Crystalina helped Miles up the establishment’s staircase, to the hostel. Miles couldn’t bear any weight on his injured ankle and had to lean heavily on the gentle curve of Crystalina’s shoulders. The room of bunk beds at the top of the stairs was dimly lit and smelled of rotting leather. There were four people passed out on the floor in sleeping bags, which Crystalina seemed to accept as normal. They were all much younger than Miles—perhaps college-aged. The clutter of backpacks and raingear and aired-out tents scattered around the room was comforting; Miles suddenly felt akin with the transience, felt his own life in this mess like catching his reflection in a spoon.

Crystalina eased Miles onto a bed. She rummaged through a backpack and withdrew a shrink-wrapped bandage. Miles was overcome with affection as Crystlina removed his shoe, then his sock. He enjoyed the coolness of her hands on his skin. She was tending to him, repairing his body, he thought. He tried to remember the last time he had experienced such nurturing—his drunk mind skipped around the timeline of his life but landed always back at this placid moment, Crystalina’s soft fingers on his bloated root of an ankle.

Crystalina wound the bandage around his ankle and then brought two tiny pills to his lips. “Take these,” she said. “They’re prescription—way strong.”

She placed her hand sweetly on the back of his head to help him sip water from a bottle. Miles leaned his head back on the pillow and enjoyed the feeling if his brain spinning from the alcohol. Crystalina unrolled her sleeping bag from a stuff sack and draped it over Miles’ body.

“I hope your sprained ankle doesn’t ruin the rest of your vacation,” she whispered.

“Already ruined,” Miles said, and closed his eyes.

“Aw, in that case, just rest,” she said. She was leaning close to his face. He could feel the warmth of her breath against his nose.  She then slid onto the bed beside him. He felt his equilibrium stabilize and his chest pound. Crystalina’s body beside him felt puzzling and alluring, the same way that Pam’s body had felt countless memories ago. Crystalina’s sleeping bag, too, smelled exotic—like pine needles and bullion broth—and Miles found such scents of travel, of seeing the world, irresistibly sexy. He turned sideways and stared at her mouth and impeccable teeth. He then pulled her body close, felt the soft ridge of her ribs beneath his hands, and kissed her. She squealed, surprised at such quickness, but Miles continued the long, oscillating kiss, imagining that time had miraculously digressed and his long-gone youth had actually never ended.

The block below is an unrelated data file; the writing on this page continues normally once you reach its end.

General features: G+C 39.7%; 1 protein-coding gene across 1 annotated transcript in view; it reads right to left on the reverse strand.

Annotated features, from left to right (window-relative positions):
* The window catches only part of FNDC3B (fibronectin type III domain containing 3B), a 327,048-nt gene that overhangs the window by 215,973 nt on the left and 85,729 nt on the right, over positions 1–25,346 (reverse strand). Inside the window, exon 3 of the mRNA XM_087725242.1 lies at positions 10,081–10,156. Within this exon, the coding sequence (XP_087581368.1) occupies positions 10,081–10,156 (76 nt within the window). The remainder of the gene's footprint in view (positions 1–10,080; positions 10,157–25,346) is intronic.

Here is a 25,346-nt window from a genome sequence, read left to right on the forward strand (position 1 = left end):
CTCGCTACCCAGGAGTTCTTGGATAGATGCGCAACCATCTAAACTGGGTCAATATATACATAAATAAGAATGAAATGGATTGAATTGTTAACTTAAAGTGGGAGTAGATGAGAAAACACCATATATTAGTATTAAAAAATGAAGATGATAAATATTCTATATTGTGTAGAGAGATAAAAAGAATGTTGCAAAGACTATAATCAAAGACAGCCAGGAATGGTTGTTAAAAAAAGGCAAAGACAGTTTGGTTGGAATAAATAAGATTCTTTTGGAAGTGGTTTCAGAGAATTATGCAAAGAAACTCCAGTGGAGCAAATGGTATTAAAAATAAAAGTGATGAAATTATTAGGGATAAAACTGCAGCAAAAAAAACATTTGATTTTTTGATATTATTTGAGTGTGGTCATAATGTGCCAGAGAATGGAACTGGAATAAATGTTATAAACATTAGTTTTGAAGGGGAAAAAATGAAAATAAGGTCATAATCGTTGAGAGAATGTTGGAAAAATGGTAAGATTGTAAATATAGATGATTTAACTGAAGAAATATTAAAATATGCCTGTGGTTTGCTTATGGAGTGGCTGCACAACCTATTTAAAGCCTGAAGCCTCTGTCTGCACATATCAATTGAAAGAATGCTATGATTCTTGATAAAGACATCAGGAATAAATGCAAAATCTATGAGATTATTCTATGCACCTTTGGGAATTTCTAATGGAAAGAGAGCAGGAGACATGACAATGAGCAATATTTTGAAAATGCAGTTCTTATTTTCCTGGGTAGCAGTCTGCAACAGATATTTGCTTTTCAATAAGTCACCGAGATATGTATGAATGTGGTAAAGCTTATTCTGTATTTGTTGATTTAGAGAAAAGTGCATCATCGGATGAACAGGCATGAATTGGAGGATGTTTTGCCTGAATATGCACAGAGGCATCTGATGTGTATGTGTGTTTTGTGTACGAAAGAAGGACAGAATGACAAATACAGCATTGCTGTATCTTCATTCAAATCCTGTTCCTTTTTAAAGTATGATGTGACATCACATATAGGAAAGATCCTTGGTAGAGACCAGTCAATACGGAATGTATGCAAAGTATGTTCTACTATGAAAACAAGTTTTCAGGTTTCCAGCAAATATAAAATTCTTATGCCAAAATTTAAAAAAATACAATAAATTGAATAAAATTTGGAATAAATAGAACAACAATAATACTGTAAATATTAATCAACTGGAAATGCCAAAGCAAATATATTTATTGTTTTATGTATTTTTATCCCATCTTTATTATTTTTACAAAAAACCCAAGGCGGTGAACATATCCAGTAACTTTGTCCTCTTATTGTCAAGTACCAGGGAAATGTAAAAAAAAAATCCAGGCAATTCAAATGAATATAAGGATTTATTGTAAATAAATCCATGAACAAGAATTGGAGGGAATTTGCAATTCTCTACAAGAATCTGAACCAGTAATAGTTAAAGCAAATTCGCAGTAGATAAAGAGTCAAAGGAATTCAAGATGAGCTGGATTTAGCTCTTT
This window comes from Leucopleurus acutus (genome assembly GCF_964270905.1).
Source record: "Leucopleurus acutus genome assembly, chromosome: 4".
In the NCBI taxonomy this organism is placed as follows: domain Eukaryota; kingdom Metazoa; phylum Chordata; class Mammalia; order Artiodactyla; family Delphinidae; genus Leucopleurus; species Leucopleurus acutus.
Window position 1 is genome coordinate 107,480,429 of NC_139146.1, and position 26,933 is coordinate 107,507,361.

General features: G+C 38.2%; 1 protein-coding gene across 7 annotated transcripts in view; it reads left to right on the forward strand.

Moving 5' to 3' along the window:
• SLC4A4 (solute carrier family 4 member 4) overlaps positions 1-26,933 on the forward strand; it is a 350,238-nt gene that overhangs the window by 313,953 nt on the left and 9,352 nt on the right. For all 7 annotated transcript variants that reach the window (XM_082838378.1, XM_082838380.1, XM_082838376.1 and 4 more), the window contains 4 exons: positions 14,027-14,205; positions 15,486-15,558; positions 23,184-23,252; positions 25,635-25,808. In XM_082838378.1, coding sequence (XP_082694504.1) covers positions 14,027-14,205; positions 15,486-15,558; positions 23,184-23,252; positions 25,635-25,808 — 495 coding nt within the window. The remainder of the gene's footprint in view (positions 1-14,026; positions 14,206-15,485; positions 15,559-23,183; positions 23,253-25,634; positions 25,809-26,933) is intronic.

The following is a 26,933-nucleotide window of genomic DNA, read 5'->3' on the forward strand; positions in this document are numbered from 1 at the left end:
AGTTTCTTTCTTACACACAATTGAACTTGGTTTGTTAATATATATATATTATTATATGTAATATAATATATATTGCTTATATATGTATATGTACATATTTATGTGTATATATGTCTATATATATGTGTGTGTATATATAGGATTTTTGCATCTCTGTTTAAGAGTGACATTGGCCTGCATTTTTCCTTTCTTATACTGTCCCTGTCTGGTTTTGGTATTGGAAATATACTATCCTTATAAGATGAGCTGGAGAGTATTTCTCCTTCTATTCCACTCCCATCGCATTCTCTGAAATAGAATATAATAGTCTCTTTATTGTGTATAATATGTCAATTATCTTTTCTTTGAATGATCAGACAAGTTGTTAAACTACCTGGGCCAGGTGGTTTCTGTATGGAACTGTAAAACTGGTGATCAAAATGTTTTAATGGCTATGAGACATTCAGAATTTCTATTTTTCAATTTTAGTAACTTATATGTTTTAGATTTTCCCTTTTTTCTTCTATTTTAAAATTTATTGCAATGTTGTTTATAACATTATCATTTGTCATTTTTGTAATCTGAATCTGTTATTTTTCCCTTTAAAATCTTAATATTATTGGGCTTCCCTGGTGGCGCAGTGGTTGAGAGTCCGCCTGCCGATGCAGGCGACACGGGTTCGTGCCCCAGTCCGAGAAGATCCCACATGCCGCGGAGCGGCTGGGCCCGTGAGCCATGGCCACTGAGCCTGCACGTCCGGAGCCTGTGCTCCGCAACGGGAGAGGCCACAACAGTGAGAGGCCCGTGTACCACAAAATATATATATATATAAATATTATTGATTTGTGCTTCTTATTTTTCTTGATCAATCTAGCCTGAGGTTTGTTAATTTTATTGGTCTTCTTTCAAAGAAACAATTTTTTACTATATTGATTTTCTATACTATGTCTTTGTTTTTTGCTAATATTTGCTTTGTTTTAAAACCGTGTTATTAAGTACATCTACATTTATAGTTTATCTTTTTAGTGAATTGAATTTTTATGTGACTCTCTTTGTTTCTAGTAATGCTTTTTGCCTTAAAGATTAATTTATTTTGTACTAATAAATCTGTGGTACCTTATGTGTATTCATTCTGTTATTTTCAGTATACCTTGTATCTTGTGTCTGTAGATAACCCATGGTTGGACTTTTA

Miles emerged from a deep, dense sleep sometime later. The room was mostly dark, and he guessed the time to be around midnight. His ankle ached, although not with the neon intensity that he remembered. His whole body, in fact, felt swathed in a velvet grip from Crystalina’s prescription pain pills. It was this vague numbness that made him think of his family, and he began to worry about Nicholas’ whereabouts. He brushed away a corner of the sleeping bag and rolled over in the bed. Crystalina was sleeping in her underwear beside him, curled into a fetal pose. Her breasts were scrunched together in the faint light like two jewels in a riverbed. Miles was stricken with sorrow at the sight of her—sad for having had sex with her, sad at her now-unclothed shape so tranquil and young beside his oldness.

He brought himself to a seated position and then stood from the bed, careful not to wake her. He fumbled for his clothes in the dark, padding the floor with his hands and simply accepting any items he found as his own. He slinked into his pants and sweatshirt, slipped on his shoes, and snuck down the stairs with a limp.

The moon dropped a shred of light against the ridge outside the bar. Miles followed the glow when he could, but frequently found himself clomping through the mud in the darker line of trees, using the stumps for balance and pulling on the low branches for leverage as he walked back to the hotel.

Near one of the burial mounds, his bad ankle wobbled on a wet root and the pain became nearly unbearable. He wondered what would happen if he were to just give up there, submit to nature and accept a death in the damp countryside from such broken spirit. He continued walking though, driven by torturous regret and sadness.